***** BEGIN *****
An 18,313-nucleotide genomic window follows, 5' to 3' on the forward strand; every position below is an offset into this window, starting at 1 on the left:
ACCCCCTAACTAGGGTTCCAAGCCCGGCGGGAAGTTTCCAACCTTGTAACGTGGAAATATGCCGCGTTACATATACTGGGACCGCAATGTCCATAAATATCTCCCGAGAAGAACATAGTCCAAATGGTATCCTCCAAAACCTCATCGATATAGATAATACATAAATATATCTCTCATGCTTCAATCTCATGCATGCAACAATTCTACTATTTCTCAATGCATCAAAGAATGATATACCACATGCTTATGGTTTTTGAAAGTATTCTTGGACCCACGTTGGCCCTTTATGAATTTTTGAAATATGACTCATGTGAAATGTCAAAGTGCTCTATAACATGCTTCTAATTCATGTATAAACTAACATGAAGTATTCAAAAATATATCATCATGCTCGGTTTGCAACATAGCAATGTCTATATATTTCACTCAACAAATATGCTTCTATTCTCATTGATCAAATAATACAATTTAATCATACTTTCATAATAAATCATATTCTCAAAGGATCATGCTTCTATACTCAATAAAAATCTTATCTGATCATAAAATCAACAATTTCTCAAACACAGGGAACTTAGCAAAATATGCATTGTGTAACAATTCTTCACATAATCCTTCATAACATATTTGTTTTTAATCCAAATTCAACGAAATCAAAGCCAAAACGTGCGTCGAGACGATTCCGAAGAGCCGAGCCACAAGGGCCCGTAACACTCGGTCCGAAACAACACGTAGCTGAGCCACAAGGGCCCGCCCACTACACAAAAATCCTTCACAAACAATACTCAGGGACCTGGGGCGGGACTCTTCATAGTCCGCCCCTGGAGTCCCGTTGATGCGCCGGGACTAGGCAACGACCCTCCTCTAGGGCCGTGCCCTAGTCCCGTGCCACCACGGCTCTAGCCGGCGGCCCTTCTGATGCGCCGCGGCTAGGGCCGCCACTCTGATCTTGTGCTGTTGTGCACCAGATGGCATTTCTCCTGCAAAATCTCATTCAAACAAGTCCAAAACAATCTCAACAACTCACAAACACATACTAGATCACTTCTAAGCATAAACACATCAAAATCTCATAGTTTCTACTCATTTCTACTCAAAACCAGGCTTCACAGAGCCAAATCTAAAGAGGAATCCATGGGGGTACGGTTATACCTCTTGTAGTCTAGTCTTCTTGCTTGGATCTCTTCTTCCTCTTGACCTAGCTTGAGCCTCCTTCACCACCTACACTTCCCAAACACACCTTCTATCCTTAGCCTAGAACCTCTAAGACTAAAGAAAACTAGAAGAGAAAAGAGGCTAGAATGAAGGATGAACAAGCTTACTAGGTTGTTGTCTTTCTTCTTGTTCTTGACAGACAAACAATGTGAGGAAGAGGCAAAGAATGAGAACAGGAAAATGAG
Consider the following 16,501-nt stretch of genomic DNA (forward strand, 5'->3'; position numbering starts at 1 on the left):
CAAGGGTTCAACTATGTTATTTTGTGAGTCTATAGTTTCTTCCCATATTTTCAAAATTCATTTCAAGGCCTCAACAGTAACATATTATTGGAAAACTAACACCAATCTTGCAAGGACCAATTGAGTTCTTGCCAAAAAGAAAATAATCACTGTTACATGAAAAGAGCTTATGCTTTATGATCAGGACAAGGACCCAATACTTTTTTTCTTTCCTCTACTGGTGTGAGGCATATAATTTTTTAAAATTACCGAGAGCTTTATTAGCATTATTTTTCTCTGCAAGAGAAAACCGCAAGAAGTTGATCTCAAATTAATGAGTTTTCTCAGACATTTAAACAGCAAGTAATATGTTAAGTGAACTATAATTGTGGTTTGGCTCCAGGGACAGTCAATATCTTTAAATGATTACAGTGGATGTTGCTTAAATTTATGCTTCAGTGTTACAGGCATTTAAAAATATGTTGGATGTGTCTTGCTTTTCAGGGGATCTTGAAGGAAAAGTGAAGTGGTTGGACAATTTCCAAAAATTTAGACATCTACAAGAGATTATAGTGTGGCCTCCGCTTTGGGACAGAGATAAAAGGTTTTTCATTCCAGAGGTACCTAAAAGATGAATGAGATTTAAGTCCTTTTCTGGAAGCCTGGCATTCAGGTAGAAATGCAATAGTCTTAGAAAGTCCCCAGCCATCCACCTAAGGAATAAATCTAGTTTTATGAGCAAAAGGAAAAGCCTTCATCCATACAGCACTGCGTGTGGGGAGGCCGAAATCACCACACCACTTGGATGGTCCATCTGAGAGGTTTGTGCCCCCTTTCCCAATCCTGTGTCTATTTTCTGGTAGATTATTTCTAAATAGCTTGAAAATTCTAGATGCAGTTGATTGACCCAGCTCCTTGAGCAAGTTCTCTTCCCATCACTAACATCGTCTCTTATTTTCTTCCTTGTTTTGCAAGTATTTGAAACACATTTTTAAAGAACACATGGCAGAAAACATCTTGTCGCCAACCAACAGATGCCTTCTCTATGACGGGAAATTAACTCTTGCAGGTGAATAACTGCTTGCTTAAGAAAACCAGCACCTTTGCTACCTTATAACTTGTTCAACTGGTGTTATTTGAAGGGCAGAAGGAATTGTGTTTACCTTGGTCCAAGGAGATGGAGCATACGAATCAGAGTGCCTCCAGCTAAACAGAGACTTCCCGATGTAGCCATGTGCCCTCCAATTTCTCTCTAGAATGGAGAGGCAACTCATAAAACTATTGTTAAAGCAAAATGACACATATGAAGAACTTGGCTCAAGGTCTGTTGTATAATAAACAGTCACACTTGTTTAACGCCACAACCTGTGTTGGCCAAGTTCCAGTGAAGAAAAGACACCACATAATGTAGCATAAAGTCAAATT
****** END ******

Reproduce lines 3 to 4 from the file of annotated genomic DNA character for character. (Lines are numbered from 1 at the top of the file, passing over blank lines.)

Consider the following 16,501-nt stretch of genomic DNA (forward strand, 5'->3'; position numbering starts at 1 on the left):
CAAGGGTTCAACTATGTTATTTTGTGAGTCTATAGTTTCTTCCCATATTTTCAAAATTCATTTCAAGGCCTCAACAGTAACATATTATTGGAAAACTAACACCAATCTTGCAAGGACCAATTGAGTTCTTGCCAAAAAGAAAATAATCACTGTTACATGAAAAGAGCTTATGCTTTATGATCAGGACAAGGACCCAATACTTTTTTTCTTTCCTCTACTGGTGTGAGGCATATAATTTTTTAAAATTACCGAGAGCTTTATTAGCATTATTTTTCTCTGCAAGAGAAAACCGCAAGAAGTTGATCTCAAATTAATGAGTTTTCTCAGACATTTAAACAGCAAGTAATATGTTAAGTGAACTATAATTGTGGTTTGGCTCCAGGGACAGTCAATATCTTTAAATGATTACAGTGGATGTTGCTTAAATTTATGCTTCAGTGTTACAGGCATTTAAAAATATGTTGGATGTGTCTTGCTTTTCAGGGGATCTTGAAGGAAAAGTGAAGTGGTTGGACAATTTCCAAAAATTTAGACATCTACAAGAGATTATAGTGTGGCCTCCGCTTTGGGACAGAGATAAAAGGTTTTTCATTCCAGAGGTACCTAAAAGATGAATGAGATTTAAGTCCTTTTCTGGAAGCCTGGCATTCAGGTAGAAATGCAATAGTCTTAGAAAGTCCCCAGCCATCCACCTAAGGAATAAATCTAGTTTTATGAGCAAAAGGAAAAGCCTTCATCCATACAGCACTGCGTGTGGGGAGGCCGAAATCACCACACCACTTGGATGGTCCATCTGAGAGGTTTGTGCCCCCTTTCCCAATCCTGTGTCTATTTTCTGGTAGATTATTTCTAAATAGCTTGAAAATTCTAGATGCAGTTGATTGACCCAGCTCCTTGAGCAAGTTCTCTTCCCATCACTAACATCGTCTCTTATTTTCTTCCTTGTTTTGCAAGTATTTGAAACACATTTTTAAAGAACACATGGCAGAAAACATCTTGTCGCCAACCAACAGATGCCTTCTCTATGACGGGAAATTAACTCTTGCAGGTGAATAACTGCTTGCTTAAGAAAACCAGCACCTTTGCTACCTTATAACTTGTTCAACTGGTGTTATTTGAAGGGCAGAAGGAATTGTGTTTACCTTGGTCCAAGGAGATGGAGCATACGAATCAGAGTGCCTCCAGCTAAACAGAGACTTCCCGATGTAGCCATGTGCCCTCCAATTTCTCTCTAGAATGGAGAGGCAACTCATAAAACTATTGTTAAAGCAAAATGACACATATGAAGAACTTGGCTCAAGGTCTGTTGTATAATAAACAGTCACACTTGTTTAACGCCACAACCTGTGTTGGCCAAGTTCCAGTGAAGAAAAGACACCACATAATGTAGCATAAAGTCAAATT